In 2005, the late writer David Foster Wallace delivered a now-famous commencement address. It starts with the story of the fish in water, who spend their lives not even knowing what water is. They are naively unaware of the ocean that permits their existence, and the currents that carry them. The most important educatio

Via David W. Deeds, Mark E. Deschaine, PhD
Ivon Prefontaine, PhD's insight:
Hans-Georg Gadamer wrote about eloquent questions, which are questions without pre-determined answers that structure dialogue between people. That is at the core of this article. A humanities education lifts us up and we find we can experience our environment more fully. We no longer have to be the fish out of water to realize we are out of water.
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David W. Deeds's curator insight, July 15, 6:28 PM

This is interesting! 

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Academic publishing at a crossroads | University Affairs

Academic publishing at a crossroads | University Affairs | Educational Leadership and Technology | Scoop.it
The shift towards open access is an opportunity to reform academic publishing to better serve the public interest.
Ivon Prefontaine, PhD's insight:
Academic publishing is at a crossroads. There is a reference several times in the article to "public good," but no description as to what it means. There are ethical and practical issues involved in shifts in publishing. Without ethical guides what we are seeing in politics runs the risk of encroaching into academics, if has not already.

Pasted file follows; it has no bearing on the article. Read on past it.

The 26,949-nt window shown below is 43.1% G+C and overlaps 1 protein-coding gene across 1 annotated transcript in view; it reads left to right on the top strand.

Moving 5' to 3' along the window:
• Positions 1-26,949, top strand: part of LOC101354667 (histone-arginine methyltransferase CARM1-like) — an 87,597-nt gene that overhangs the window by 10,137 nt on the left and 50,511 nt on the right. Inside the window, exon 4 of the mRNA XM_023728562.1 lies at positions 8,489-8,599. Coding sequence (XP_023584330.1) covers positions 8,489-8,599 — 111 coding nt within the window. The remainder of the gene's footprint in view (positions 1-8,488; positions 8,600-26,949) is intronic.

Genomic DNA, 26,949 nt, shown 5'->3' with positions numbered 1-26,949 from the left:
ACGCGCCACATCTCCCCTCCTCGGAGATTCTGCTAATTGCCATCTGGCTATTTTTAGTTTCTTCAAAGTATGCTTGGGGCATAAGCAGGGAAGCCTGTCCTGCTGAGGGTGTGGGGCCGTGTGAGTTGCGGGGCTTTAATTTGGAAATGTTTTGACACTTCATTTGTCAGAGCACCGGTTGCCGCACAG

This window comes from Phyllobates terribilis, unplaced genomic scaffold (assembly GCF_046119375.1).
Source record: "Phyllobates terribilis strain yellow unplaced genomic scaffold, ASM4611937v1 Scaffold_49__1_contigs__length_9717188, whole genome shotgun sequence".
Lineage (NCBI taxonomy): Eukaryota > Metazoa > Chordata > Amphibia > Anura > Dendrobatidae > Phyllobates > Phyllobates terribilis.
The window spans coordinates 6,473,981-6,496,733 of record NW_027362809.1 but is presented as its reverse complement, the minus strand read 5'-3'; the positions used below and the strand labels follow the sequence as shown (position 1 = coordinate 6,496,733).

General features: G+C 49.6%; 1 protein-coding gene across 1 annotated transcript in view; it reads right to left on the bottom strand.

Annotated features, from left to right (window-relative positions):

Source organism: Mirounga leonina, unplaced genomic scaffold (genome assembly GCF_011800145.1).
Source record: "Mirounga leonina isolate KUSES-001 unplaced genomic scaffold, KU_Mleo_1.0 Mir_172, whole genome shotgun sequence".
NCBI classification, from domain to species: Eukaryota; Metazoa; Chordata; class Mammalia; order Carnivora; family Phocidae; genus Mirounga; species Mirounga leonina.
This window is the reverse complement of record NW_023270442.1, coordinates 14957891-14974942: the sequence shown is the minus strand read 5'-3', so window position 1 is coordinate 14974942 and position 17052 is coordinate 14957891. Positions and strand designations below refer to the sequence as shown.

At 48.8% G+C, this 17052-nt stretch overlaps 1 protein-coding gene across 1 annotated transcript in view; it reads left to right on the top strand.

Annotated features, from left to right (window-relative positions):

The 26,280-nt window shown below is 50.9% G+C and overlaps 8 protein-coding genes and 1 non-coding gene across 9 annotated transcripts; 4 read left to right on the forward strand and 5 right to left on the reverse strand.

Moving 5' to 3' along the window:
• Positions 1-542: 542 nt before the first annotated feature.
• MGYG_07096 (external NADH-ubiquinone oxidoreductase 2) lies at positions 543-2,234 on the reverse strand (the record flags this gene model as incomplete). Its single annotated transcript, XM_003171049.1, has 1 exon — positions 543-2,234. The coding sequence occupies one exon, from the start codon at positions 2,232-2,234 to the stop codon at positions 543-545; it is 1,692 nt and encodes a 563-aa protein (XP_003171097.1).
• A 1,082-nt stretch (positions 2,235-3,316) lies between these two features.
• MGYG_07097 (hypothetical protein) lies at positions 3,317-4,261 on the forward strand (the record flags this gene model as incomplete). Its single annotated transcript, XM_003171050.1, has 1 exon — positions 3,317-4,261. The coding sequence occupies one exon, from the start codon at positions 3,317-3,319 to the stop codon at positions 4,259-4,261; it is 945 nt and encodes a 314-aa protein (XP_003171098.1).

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Monica S Mcfeeters's curator insight, July 14, 2:55 PM
Academic publishing is at a crossroads. There is a reference several times in the article to "public good," but no description as to what it means. There are ethical and practical issues involved in shifts in publishing. Without ethical guides what we are seeing in politics runs the risk of encroaching into academics, if has not already.
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Real things teachers can do to combat fake news

Real things teachers can do to combat fake news | Educational Leadership and Technology | Scoop.it
What can you do to combat "fake news"? And how do we help kids get savvy about what they're reading? You can start by not lumping all dubious content into one category called fake news, says Michelle Ciulla Lipkin, executive director at the National Association for Media Literacy Education.
Ivon Prefontaine, PhD's insight:
The article is a question answer between several teachers and PBS education editor Victoria Pasquantonio. There are several videos interspersed.

She closed with the following: "In my classroom at Brooklyn College, I find the following questions elicit incredible conversation: What is missing from this message? How might different people interpret this message differently? Is this fact, opinion, or something else?" There is a link to her website as well.
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Frankenstein and the Monstrosity of Edtech